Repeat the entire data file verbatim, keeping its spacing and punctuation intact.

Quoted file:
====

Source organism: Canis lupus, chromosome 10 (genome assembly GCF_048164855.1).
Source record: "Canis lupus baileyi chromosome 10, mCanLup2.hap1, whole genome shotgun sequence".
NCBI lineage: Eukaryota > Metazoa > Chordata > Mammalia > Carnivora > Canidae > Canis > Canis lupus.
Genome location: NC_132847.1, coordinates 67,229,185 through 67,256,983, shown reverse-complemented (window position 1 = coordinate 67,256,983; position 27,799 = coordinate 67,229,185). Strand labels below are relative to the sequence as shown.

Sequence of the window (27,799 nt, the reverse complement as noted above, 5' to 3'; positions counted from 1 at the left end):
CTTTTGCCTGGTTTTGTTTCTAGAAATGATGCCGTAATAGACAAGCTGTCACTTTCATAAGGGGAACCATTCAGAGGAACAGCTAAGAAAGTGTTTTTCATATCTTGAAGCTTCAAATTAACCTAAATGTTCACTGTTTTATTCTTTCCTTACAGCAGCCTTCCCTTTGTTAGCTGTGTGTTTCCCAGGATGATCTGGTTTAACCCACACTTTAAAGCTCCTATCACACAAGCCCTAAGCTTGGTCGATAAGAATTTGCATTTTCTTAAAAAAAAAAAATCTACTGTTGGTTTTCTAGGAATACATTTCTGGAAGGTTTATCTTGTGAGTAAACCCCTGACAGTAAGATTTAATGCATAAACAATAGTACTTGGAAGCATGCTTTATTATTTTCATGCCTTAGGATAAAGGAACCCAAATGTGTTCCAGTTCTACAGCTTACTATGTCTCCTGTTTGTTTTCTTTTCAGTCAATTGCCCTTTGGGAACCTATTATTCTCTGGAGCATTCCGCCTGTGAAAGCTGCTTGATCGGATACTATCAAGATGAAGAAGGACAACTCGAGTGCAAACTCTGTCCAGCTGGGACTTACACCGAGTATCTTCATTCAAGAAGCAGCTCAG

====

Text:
Source organism: Canis lupus, chromosome 10 (genome assembly GCF_048164855.1).
Source record: "Canis lupus baileyi chromosome 10, mCanLup2.hap1, whole genome shotgun sequence".
NCBI lineage: Eukaryota > Metazoa > Chordata > Mammalia > Carnivora > Canidae > Canis > Canis lupus.
Genome location: NC_132847.1, coordinates 67,229,185 through 67,256,983, shown reverse-complemented (window position 1 = coordinate 67,256,983; position 27,799 = coordinate 67,229,185). Strand labels below are relative to the sequence as shown.

Sequence of the window (27,799 nt, the reverse complement as noted above, 5' to 3'; positions counted from 1 at the left end):
CTTTTGCCTGGTTTTGTTTCTAGAAATGATGCCGTAATAGACAAGCTGTCACTTTCATAAGGGGAACCATTCAGAGGAACAGCTAAGAAAGTGTTTTTCATATCTTGAAGCTTCAAATTAACCTAAATGTTCACTGTTTTATTCTTTCCTTACAGCAGCCTTCCCTTTGTTAGCTGTGTGTTTCCCAGGATGATCTGGTTTAACCCACACTTTAAAGCTCCTATCACACAAGCCCTAAGCTTGGTCGATAAGAATTTGCATTTTCTTAAAAAAAAAAAATCTACTGTTGGTTTTCTAGGAATACATTTCTGGAAGGTTTATCTTGTGAGTAAACCCCTGACAGTAAGATTTAATGCATAAACAATAGTACTTGGAAGCATGCTTTATTATTTTCATGCCTTAGGATAAAGGAACCCAAATGTGTTCCAGTTCTACAGCTTACTATGTCTCCTGTTTGTTTTCTTTTCAGTCAATTGCCCTTTGGGAACCTATTATTCTCTGGAGCATTCCGCCTGTGAAAGCTGCTTGATCGGATACTATCAAGATGAAGAAGGACAACTCGAGTGCAAACTCTGTCCAGCTGGGACTTACACCGAGTATCTTCATTCAAGAAGCAGCTCAG